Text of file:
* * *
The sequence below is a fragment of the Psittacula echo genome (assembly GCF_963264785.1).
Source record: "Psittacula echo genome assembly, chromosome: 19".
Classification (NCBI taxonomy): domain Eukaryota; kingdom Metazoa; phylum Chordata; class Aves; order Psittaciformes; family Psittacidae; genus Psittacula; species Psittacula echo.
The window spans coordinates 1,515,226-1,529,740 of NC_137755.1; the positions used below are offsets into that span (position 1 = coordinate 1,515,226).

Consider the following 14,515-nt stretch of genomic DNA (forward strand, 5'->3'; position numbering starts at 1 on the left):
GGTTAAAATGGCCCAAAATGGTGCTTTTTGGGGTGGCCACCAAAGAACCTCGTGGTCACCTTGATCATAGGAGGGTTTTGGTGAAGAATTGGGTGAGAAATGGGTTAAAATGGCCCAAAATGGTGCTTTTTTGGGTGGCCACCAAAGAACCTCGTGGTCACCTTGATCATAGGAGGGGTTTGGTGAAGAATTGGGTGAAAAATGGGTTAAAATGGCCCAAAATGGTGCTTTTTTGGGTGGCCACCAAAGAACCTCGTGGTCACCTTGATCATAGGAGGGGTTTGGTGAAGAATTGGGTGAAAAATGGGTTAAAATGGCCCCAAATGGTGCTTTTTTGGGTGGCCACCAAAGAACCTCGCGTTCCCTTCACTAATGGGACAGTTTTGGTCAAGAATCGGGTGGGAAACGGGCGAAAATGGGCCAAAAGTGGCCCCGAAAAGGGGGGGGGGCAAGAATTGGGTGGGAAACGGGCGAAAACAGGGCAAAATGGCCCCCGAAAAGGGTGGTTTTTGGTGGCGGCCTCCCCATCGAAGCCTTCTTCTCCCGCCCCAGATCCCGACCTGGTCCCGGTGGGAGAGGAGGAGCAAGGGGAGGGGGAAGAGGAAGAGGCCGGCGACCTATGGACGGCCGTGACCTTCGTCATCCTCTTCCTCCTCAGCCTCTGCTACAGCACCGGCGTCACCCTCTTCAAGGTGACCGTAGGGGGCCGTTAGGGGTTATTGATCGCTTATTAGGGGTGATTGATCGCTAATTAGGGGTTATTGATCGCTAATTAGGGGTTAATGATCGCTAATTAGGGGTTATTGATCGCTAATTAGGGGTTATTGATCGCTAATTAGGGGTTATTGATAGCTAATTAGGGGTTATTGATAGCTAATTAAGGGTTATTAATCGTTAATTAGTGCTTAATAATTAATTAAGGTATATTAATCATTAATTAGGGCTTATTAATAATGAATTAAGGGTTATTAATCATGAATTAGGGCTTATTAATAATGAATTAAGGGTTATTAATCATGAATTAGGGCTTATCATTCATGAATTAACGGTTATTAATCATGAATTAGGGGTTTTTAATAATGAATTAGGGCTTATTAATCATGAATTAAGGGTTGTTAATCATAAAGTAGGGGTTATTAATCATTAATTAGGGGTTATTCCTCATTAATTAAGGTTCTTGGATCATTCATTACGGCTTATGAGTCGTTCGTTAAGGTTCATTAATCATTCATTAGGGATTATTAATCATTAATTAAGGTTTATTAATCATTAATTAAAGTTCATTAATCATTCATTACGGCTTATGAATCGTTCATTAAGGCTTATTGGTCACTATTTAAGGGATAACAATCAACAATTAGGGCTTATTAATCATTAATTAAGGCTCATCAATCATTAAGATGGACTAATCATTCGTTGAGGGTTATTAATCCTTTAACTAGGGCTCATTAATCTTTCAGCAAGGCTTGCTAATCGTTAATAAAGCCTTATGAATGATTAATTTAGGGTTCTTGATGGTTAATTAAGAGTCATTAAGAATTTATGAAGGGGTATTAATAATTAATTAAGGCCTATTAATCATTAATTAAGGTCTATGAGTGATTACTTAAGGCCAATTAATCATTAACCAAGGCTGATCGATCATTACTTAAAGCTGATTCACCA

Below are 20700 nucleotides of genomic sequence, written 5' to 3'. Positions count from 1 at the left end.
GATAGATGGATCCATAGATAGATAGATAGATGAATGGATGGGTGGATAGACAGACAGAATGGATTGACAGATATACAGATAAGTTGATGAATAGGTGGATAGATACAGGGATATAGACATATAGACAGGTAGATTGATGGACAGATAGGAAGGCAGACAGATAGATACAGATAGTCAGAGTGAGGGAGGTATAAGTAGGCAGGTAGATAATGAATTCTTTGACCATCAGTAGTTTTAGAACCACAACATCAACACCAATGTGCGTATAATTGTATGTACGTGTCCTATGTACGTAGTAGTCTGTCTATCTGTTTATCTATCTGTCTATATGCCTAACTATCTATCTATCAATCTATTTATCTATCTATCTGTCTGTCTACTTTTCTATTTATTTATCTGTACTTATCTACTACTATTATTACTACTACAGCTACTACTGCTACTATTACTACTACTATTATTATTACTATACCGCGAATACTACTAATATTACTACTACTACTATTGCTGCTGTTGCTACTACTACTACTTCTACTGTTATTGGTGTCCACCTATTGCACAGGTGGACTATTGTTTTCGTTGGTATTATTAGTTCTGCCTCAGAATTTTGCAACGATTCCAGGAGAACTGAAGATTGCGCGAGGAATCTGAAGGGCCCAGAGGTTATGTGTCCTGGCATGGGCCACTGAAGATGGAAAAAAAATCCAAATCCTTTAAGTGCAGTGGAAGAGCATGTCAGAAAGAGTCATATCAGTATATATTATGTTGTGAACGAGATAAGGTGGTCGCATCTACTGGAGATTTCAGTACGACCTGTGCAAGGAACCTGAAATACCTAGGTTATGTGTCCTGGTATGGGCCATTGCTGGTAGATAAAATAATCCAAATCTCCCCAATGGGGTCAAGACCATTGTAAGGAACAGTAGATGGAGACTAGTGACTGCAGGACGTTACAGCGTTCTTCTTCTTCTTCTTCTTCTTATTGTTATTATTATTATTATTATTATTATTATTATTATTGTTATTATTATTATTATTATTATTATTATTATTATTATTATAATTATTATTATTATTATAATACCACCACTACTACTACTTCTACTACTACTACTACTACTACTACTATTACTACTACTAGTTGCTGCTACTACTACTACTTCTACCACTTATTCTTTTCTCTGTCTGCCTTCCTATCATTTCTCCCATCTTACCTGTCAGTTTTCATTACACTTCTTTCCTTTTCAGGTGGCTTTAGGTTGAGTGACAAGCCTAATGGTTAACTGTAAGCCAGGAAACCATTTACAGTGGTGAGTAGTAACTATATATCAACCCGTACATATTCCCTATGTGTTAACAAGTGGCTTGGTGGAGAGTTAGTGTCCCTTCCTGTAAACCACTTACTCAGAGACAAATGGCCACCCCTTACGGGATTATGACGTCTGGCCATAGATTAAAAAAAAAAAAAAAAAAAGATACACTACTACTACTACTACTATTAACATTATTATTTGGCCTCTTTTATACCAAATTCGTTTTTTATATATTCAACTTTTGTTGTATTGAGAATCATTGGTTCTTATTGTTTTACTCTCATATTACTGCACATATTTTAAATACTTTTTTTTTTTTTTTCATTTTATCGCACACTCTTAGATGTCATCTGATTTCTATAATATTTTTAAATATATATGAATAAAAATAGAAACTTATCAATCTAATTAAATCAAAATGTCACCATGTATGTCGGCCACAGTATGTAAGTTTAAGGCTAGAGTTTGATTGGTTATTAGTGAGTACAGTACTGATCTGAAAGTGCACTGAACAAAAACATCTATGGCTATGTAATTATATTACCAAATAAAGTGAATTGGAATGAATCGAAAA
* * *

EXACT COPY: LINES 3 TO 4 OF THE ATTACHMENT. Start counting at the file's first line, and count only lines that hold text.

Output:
Classification (NCBI taxonomy): domain Eukaryota; kingdom Metazoa; phylum Chordata; class Aves; order Psittaciformes; family Psittacidae; genus Psittacula; species Psittacula echo.
The window spans coordinates 1,515,226-1,529,740 of NC_137755.1; the positions used below are offsets into that span (position 1 = coordinate 1,515,226).